Ward's Words

Nov 14, 2013 - Posted by Tamara Baluja

For some time, journalists and their associations have been trying anxiously to define “journalist” and “journalism” as a media revolution blurs the differences between professional journalists and citizens. But as Stephen Ward writes in his latest column, discussing what is good journalism is the most important issue, not squabbling over a definition of journalist.

Oct 21, 2013 - Posted by Bruce Gillespie

In journalism, transparency is fashionable. Journalists who reject objectivity say: “I am biased but I am honest and transparent." But hyping transparency distorts media ethics in several ways; it wrongly implies that transparency can replace other principles and can resolve ethical issues created by new media, writes Stephen Ward.

Jun 28, 2013 - Posted by Eric Mark Do

New codes will need to recognize that activist journalism in its many forms will continue to be one of the many ways to use media. But, when are journalists ‘agenda-driven activists’ and when are they ‘investigative journalists with a valid cause’? Stephen J. A. Ward with the latest in Ward's Words.

Dec 13, 2012 - Posted by David McKie

Impartiality and objectivity as bloodless norms is an absurd caricature, argues Stephen J.A. Ward in the latest issue of Media magazine, with an intro from editor David McKie

May 09, 2012 - Posted by Belinda Alzner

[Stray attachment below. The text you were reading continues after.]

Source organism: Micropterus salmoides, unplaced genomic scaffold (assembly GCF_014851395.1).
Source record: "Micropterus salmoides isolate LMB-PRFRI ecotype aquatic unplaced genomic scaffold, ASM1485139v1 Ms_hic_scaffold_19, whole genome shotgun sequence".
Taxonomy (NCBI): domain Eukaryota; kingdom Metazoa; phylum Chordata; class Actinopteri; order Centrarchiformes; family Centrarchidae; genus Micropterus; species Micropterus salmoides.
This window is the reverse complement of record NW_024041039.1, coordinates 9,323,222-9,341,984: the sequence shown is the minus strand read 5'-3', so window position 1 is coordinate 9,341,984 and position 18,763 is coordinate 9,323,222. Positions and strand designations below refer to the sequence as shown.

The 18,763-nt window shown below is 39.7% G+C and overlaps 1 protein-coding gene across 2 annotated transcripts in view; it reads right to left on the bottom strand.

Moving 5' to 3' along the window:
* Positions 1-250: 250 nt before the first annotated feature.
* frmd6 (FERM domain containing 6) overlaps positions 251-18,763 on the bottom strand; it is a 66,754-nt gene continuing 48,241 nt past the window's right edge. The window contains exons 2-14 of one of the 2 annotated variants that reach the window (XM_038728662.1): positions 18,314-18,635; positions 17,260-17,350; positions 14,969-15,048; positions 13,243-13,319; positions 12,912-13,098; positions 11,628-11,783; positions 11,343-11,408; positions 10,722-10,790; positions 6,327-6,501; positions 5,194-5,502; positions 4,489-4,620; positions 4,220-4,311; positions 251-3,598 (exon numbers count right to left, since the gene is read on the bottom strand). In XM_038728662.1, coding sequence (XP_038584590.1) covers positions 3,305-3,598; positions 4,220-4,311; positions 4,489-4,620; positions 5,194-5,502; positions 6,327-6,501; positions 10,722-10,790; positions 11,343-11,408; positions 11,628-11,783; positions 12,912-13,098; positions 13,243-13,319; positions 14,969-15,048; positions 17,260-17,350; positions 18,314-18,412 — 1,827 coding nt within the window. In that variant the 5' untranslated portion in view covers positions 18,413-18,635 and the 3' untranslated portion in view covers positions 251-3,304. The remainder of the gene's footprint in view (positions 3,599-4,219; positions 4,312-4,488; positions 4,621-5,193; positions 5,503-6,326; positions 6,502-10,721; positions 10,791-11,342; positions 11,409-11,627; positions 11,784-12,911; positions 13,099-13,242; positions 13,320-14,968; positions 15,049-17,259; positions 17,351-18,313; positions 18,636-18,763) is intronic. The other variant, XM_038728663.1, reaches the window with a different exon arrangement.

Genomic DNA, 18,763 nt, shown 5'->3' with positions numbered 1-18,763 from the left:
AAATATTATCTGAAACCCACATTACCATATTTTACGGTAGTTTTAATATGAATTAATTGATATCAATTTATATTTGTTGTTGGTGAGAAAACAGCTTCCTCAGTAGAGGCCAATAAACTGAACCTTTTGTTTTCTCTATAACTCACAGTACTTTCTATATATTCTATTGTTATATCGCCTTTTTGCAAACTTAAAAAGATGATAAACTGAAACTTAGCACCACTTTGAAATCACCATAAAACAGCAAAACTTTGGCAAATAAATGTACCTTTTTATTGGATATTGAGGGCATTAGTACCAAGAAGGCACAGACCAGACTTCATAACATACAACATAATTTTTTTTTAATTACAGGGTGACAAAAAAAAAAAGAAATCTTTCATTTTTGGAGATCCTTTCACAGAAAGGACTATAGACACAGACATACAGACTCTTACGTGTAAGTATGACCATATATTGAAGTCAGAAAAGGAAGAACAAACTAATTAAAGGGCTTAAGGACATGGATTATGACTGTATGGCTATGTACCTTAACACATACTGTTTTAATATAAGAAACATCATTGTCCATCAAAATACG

The current changes in journalism have brought many new ethical challenges, but they’re also changing the idea of ethics itself, according to Stephen J. A. Ward

Sep 13, 2011 - Posted by Lauren McKeon

No one likes covering a suicide. The publicity may add pain at a time of grieving, and can, experts fear, push other suicidal people over the age. But for Stephen J. A. Ward, the question is how -- not whether -- painful facts should be reported.

Aug 03, 2011 - Posted by Lauren McKeon

In today's rapidly changing media environment, many journalism schools are getting creative when it comes to teaching journalism -- and no subject is more tricky than ethics. J-Source contributing editor Stephen J.A. Ward asks: Whither objectivity? This article originally appeared on PBS MediaShift.

Feb 15, 2011 - Posted by Dana Lacey
Stephen J.A. WardJournalists who add their own fierce opinions to political discourse have every right to do so, writes Stephen J.A. Ward, but it's "deliberative" commentators who serve a democracy best.
Dec 14, 2010 - Posted by Dana Lacey
Stephen WardLast week, two prominent US columnists called for the death of WikiLeaks founder Julian Assange. This knee-jerk patriotism -- that loving your country means not embarrassing your government -- undermines the power of a free press, Stephen J.A. Ward writes. But for some journalists, "national security" trumps independent reporting.
Sep 21, 2010 - Posted by Dana Lacey
Stephen WardThe question “Should the media cover a little-known pastor’s Koran-burning plan?” has been widely debated. Stephen J.A. Ward asks a larger question: "How is news selected?" He offers guidelines to help editors respond responsibly to a Terry Jones and a soon-to-follow host of copycats. 
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Ward's Words

Journalism ethics column by Stephen J.A. Ward, incoming director at the George S. Turnbull Center, the Portland base of the University of Oregon's School of Journalism and Communication.

      

   

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